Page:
WCC Faith & Order: a more audible call to visible unity

( [email protected] ) Jul 15, 2003 11:50 PM EDT

The World Council of Churches' Commission on Faith and Order is preparing itself "to make its call to visible unity more audible to the churches". This is the commitment of the commission as expressed by its moderator, Rev. Prof. David K. Yemba, in his opening address to the meeting of the Faith and Order Standing Commission, held in Strasbourg, France, 3-10 July, 2003.

Speaking to about 30 theologians of different church traditions from all over the world who constitute the Standing Commission, Yemba, a Methodist minister from the Democratic Republic of Congo and dean of the Theological Faculty of the Africa University in Mutare, Zimbabwe, stated that "this will be one of our main challenges" in the near future, and specially at the next Faith and Order Plenary Commission meeting.

The Standing Commission confirmed that the Plenary meeting will take place in Kuala Lumpur, Malaysia, from July 28 to August 6, 2004. The Plenary Commission "is expected to play its new role [according to the decision taken by WCC Central Committee in August 1999] as a forum for theological debate", Yemba underlined.

In contrast to many past occasions, this time the meeting will have a general theme: "Receive one another, as Christ has received you, for the glory of God" (Romans 15:7). "The theme opens perspectives on reception, hospitality, spirituality, recognition and reconciliation", Yemba said. "But above all it constitutes a call to live in communion [...] beyond the boundaries within the household of God", he added.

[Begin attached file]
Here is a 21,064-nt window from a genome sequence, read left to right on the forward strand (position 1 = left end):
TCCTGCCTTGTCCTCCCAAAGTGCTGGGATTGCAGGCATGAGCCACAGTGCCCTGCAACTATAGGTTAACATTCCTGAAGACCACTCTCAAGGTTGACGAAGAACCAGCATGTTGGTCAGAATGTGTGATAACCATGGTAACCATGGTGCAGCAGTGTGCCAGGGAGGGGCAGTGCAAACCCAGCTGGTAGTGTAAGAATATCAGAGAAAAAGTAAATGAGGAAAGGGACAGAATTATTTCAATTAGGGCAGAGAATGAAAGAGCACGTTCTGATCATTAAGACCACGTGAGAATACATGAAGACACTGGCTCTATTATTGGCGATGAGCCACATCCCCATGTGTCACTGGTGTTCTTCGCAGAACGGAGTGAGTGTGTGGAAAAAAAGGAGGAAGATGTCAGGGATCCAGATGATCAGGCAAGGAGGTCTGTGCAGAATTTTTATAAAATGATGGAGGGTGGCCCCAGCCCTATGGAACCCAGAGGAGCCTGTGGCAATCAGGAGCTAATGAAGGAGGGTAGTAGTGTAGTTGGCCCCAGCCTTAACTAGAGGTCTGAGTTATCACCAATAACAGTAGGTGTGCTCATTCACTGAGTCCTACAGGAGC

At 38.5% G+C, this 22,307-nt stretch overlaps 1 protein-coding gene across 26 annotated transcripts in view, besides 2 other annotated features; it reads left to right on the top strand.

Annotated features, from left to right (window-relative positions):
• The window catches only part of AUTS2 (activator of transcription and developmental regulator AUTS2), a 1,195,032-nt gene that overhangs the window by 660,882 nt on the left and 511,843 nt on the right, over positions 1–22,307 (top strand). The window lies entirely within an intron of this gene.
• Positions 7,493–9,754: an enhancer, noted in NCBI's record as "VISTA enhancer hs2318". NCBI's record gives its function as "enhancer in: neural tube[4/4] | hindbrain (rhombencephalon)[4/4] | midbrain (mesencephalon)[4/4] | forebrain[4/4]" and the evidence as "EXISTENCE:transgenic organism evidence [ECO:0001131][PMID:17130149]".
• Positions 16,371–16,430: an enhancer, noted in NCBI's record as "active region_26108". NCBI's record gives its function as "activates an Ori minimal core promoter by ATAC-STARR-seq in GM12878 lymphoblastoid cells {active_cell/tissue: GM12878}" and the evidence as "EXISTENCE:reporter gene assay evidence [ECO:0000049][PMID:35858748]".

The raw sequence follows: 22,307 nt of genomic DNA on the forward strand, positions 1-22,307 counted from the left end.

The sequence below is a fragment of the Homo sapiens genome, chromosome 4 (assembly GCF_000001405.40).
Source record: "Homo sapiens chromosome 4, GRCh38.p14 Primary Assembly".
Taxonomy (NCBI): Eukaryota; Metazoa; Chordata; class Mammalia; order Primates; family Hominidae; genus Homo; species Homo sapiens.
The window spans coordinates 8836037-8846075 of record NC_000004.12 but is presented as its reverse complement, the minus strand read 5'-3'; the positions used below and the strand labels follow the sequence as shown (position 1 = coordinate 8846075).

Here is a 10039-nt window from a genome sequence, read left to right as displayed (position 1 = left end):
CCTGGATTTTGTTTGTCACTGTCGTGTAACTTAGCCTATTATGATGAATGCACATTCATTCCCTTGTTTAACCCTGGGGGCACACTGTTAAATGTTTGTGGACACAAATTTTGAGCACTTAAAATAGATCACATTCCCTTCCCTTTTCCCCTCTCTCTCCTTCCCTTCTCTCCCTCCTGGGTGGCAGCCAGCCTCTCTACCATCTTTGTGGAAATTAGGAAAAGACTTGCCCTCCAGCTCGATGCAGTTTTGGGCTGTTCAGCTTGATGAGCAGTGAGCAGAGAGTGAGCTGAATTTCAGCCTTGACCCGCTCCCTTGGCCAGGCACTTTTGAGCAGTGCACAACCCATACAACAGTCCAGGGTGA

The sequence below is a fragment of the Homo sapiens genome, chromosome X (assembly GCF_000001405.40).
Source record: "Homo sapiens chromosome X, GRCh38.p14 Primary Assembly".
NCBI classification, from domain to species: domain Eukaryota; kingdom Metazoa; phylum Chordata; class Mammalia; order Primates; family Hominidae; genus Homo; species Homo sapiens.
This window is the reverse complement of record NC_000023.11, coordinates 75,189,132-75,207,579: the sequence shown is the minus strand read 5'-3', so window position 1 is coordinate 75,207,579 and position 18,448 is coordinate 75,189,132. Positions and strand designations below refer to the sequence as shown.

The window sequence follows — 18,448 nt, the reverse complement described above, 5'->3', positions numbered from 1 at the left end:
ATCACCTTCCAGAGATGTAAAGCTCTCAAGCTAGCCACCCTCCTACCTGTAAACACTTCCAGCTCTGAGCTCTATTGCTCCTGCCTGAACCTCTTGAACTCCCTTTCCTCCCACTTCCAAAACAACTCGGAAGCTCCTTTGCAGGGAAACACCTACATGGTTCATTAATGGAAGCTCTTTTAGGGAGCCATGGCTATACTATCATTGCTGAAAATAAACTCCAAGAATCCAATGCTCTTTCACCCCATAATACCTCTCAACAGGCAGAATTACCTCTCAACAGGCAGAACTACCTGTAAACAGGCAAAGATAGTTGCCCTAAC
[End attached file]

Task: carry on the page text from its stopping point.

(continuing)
The appropriateness of the selected theme for the work of the Faith and Order commission was also highlighted by its director, Rev. Dr Alan Falconer. In his report to the Standing Commission meeting he stated that each of the studies the commission carries out "is directed to helping the churches call each other to move beyond themselves by embracing and including the other in a fellowship of hospitality".

In its meeting, the Standing Commission examined and discussed all of the current studies and gave directions for further work to bring them to maturity. The studies are diverse and numerous, however, some can be highlighted.

One, for instance, is the work on ecclesiology, that is to say, the understanding of what it means to be church. Faith and Order continues its work on this issue by developing a text called "The Nature and the Purpose of the Church". Seen as "a stage on the way to a common statement", the draft, issued in 1998, was submitted to churches, theological commissions and council of churches for their reactions.

While efforts are being made to address confessional and regional imbalances by getting responses from different parts of the world and from Orthodox churches, the responses already received are being incorporated in the redrafting of the text. At the same time, several consultations have helped to clarify specific themes. Reports and papers from two of them - "Authority and Authoritative Teaching" and "Does the Church have a sacramental nature?" - are due to be published later this year.

The work on baptism follows a similar track. Comments on a draft text from churches, commissions and scholars continue to be received, and discussions on it held with theologians and liturgists. While plans are underway for further development of the text, the key issue discussed here is what would be the meaning of "mutual recognition" and how this could be implemented more fully in local contexts around the world.